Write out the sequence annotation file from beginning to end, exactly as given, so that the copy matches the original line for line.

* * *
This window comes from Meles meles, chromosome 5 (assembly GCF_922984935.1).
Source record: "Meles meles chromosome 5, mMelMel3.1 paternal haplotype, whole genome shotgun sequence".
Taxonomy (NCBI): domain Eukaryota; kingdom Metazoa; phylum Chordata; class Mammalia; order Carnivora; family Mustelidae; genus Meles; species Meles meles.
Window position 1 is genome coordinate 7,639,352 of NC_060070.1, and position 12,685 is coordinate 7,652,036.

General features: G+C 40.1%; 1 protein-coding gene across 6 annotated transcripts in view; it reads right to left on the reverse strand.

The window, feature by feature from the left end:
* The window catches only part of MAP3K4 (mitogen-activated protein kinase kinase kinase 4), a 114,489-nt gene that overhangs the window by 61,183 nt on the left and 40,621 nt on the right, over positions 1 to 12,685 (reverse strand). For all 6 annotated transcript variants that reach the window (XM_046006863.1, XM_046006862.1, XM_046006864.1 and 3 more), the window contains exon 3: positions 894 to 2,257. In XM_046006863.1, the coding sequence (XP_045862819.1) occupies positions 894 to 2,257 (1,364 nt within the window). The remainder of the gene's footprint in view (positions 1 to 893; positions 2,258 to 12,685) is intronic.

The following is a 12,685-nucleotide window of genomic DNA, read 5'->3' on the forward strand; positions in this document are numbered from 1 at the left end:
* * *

This window comes from Meles meles, chromosome 5 (assembly GCF_922984935.1).
Source record: "Meles meles chromosome 5, mMelMel3.1 paternal haplotype, whole genome shotgun sequence".
Taxonomy (NCBI): domain Eukaryota; kingdom Metazoa; phylum Chordata; class Mammalia; order Carnivora; family Mustelidae; genus Meles; species Meles meles.
Window position 1 is genome coordinate 7,639,352 of NC_060070.1, and position 12,685 is coordinate 7,652,036.

General features: G+C 40.1%; 1 protein-coding gene across 6 annotated transcripts in view; it reads right to left on the reverse strand.

The window, feature by feature from the left end:
* The window catches only part of MAP3K4 (mitogen-activated protein kinase kinase kinase 4), a 114,489-nt gene that overhangs the window by 61,183 nt on the left and 40,621 nt on the right, over positions 1 to 12,685 (reverse strand). For all 6 annotated transcript variants that reach the window (XM_046006863.1, XM_046006862.1, XM_046006864.1 and 3 more), the window contains exon 3: positions 894 to 2,257. In XM_046006863.1, the coding sequence (XP_045862819.1) occupies positions 894 to 2,257 (1,364 nt within the window). The remainder of the gene's footprint in view (positions 1 to 893; positions 2,258 to 12,685) is intronic.

The following is a 12,685-nucleotide window of genomic DNA, read 5'->3' on the forward strand; positions in this document are numbered from 1 at the left end: